Things Die In Jo’burg


Why does going out in Jo’burg mean constant moving, shaking and abandoning things?

If you’ve been going out in Jo’burg for the last few years, you may have noticed the swift turnover of crowds and customers at your favourite venue. It seems as if each new area, and its accompanying hangouts at first draw large subcultural crowds, only to eventually be plagued by the masses, then abandoned by everyone. Almost every club, clique and bar falls out of favour as its audience either abandons pretense, or embraces some new one.

In a recent trip to Cape Town, I was taken to various clubs and bars that have been present in the Mother City for a decade or more. Most of them were institutionalized years ago by a growing and developing customerbase. Conversely, here in the Father City, I have seen crowds drift like gypsies from Melville to Greenside, and from Greenside to Newtown. And there’s no sign of stopping this grand pilgrimage of “cool”.

Maybe in our fast paced and technologically educated society, this has something to do with our desire for discovery. Whereas our ancestors still had new discoveries to make, and an orgasmic sense of euphoria to accompany them, we receive new information on a second-by-second basis and marvel at nothing. Our subconscious seems unwilling to accept our inability to find new things, sending us trekking back and forth across the city in search of something – anything – new.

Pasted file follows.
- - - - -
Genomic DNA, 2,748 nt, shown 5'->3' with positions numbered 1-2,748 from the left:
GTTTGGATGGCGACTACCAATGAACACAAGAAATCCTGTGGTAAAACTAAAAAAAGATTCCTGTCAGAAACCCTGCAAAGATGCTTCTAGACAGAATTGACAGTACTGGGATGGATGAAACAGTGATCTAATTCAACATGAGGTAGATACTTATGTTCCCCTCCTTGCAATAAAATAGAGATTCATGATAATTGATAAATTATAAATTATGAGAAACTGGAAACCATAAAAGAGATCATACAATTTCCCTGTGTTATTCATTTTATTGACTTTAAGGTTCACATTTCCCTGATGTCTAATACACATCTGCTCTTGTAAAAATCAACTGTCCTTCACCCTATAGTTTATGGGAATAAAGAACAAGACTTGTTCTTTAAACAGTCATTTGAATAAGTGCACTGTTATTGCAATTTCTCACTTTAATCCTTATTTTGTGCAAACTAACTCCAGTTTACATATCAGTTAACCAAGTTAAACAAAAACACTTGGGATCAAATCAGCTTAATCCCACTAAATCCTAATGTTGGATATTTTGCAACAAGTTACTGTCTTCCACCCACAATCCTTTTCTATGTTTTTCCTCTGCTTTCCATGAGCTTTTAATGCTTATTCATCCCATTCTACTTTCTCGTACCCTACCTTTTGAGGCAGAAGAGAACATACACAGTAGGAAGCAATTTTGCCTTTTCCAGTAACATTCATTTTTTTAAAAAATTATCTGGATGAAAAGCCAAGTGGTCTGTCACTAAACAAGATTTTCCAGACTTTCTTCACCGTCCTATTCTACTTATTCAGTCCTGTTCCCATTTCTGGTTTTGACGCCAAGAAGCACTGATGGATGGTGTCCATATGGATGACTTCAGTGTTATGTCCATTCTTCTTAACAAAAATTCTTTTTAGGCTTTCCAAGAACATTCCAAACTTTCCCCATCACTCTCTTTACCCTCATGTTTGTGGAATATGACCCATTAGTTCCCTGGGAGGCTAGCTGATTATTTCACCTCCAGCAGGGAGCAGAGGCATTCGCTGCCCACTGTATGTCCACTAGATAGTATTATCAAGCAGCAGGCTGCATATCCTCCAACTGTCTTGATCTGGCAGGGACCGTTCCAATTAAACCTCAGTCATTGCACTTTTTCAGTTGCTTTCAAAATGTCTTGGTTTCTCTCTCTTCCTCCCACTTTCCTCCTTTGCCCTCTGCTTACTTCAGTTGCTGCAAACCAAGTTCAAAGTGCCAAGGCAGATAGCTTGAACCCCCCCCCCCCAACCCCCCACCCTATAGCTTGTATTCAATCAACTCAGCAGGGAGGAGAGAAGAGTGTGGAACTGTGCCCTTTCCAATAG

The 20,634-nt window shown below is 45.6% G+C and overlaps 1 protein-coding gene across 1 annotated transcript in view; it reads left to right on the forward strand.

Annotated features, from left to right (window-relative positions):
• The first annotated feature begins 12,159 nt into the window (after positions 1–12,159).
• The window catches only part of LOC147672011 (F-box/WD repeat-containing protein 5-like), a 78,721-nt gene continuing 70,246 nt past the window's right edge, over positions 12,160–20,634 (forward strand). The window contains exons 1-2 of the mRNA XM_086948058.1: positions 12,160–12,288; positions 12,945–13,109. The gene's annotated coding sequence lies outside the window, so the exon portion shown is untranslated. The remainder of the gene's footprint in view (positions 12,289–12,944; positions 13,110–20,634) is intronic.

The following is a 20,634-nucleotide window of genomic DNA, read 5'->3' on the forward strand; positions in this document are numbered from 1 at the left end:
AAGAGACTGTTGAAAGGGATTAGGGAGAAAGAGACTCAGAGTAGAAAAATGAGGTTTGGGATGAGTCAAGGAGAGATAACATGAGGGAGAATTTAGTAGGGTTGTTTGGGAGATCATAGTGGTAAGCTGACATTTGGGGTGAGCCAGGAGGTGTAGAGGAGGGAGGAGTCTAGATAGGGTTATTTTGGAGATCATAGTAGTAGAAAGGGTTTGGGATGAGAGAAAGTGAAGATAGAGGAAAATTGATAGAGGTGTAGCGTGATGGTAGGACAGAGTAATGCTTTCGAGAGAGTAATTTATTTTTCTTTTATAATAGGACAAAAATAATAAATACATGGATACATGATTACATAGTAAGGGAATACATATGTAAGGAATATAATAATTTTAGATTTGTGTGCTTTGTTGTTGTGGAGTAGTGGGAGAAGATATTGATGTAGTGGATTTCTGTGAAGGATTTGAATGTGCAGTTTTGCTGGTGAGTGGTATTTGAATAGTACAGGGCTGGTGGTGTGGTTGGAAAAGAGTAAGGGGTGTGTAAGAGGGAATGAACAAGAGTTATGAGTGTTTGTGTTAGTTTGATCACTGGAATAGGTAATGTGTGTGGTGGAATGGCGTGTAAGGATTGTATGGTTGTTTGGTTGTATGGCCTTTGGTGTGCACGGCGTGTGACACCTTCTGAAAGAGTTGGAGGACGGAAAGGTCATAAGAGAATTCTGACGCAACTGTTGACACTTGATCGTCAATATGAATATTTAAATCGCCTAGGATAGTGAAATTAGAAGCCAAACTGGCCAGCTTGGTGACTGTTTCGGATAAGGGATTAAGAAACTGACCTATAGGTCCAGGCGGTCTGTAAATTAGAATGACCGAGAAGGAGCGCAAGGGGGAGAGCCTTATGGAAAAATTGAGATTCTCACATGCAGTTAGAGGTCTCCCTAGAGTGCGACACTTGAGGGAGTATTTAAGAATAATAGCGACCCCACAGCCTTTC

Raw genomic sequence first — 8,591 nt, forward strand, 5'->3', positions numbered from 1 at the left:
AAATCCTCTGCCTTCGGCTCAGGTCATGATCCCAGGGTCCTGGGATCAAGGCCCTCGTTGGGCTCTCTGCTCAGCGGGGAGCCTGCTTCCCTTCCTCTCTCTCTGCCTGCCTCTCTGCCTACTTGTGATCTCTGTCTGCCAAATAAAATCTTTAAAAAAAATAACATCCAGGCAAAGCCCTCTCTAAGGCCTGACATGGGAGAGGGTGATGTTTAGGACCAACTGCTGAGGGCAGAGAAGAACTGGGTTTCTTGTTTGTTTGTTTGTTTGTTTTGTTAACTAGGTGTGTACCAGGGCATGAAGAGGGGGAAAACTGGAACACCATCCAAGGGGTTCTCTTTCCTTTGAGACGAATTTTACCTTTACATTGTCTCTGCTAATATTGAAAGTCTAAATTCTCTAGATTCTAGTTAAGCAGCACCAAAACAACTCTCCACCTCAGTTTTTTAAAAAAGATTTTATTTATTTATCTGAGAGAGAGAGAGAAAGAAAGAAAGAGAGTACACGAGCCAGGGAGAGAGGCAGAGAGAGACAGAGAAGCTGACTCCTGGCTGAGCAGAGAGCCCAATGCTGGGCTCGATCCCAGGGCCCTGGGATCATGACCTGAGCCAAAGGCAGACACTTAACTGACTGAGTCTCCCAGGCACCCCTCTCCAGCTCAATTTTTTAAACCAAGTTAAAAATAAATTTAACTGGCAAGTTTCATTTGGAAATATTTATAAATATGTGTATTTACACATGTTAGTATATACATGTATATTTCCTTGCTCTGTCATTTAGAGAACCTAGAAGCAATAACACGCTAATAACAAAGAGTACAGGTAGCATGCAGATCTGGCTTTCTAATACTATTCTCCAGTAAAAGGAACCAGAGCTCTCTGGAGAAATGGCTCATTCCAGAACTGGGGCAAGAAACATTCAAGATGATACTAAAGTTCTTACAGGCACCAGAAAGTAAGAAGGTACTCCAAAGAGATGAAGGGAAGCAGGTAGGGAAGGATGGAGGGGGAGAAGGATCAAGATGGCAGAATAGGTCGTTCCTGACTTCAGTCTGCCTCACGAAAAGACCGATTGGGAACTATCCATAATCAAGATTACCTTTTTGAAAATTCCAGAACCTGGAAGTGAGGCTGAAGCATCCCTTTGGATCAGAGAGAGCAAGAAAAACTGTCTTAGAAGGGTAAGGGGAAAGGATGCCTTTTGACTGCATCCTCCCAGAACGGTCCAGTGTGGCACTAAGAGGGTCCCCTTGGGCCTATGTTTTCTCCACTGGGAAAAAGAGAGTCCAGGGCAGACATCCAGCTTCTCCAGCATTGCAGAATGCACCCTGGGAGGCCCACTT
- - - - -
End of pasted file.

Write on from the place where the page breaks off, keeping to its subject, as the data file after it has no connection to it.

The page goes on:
Ask Yourself:
Was Isaac Newton a hipster?
I mean, this is the guy who “discovered” gravity and then had a bunch of followers in science coutour.

Adam & Eve had the apple. Hell, so did Newton. Christopher Columbus stumbled upon the American continent, and Abraham found God in his own head. All of these are revolutionary moments in history and mythology, and we acknowledge these people as the original celebrities of lore and legend. People today are marketing conscious and trend-driven; everyone wants, deep inside themselves, to be recognized and adored by the people around them about as much as they shine the spotlight on the cave paintings in tabloids. The kids are screaming “We’re not alright” the only way they’ve learned how: by not slowing down.

And then there’s the spectre of South Africa’s history, hanging strongly over this Voortrekker’s city. Moving at the speed that we do, we find little time to enjoy one another’s cultures, choosing instead to riot against one another. As soon as one strong subculture encounters another, Jo’burg vibrates with a repellent charge, forcing the two apart. Our thoughts of crime and death see us fearfully aware of the brevity of our lives.

And with mortality on our minds, perhaps that’s why the youth of Century 21 have let things die in Jo’burg?

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Comments
One Response to “Things Die In Jo’burg”
  1. Ivan The Burninator says:

    Cape Town is tiny, Johannesburg is enormous. I miss the scale of the place. One of the best things about these established places in CT is that even though they may appear somewhat dingy, the sound is awesome and its setup to operate as a venue, I think, far more professionally than in GP.

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